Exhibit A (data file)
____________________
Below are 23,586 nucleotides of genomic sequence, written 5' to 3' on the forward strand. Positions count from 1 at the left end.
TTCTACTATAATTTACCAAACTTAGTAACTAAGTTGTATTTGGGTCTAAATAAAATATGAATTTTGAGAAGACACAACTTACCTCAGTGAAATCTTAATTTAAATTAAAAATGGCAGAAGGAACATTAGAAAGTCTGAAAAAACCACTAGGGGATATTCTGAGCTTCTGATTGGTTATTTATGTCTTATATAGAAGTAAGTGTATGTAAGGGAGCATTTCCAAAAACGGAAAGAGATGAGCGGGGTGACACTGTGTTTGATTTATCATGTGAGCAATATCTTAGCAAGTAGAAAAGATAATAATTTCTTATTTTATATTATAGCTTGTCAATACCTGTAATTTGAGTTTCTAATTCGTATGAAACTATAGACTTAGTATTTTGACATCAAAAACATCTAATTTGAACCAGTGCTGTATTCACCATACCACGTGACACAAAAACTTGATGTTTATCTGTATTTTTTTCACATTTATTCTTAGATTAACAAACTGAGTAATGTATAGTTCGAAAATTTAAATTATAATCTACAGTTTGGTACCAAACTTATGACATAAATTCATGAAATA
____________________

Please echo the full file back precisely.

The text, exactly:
Below are 23,586 nucleotides of genomic sequence, written 5' to 3' on the forward strand. Positions count from 1 at the left end.
TTCTACTATAATTTACCAAACTTAGTAACTAAGTTGTATTTGGGTCTAAATAAAATATGAATTTTGAGAAGACACAACTTACCTCAGTGAAATCTTAATTTAAATTAAAAATGGCAGAAGGAACATTAGAAAGTCTGAAAAAACCACTAGGGGATATTCTGAGCTTCTGATTGGTTATTTATGTCTTATATAGAAGTAAGTGTATGTAAGGGAGCATTTCCAAAAACGGAAAGAGATGAGCGGGGTGACACTGTGTTTGATTTATCATGTGAGCAATATCTTAGCAAGTAGAAAAGATAATAATTTCTTATTTTATATTATAGCTTGTCAATACCTGTAATTTGAGTTTCTAATTCGTATGAAACTATAGACTTAGTATTTTGACATCAAAAACATCTAATTTGAACCAGTGCTGTATTCACCATACCACGTGACACAAAAACTTGATGTTTATCTGTATTTTTTTCACATTTATTCTTAGATTAACAAACTGAGTAATGTATAGTTCGAAAATTTAAATTATAATCTACAGTTTGGTACCAAACTTATGACATAAATTCATGAAATA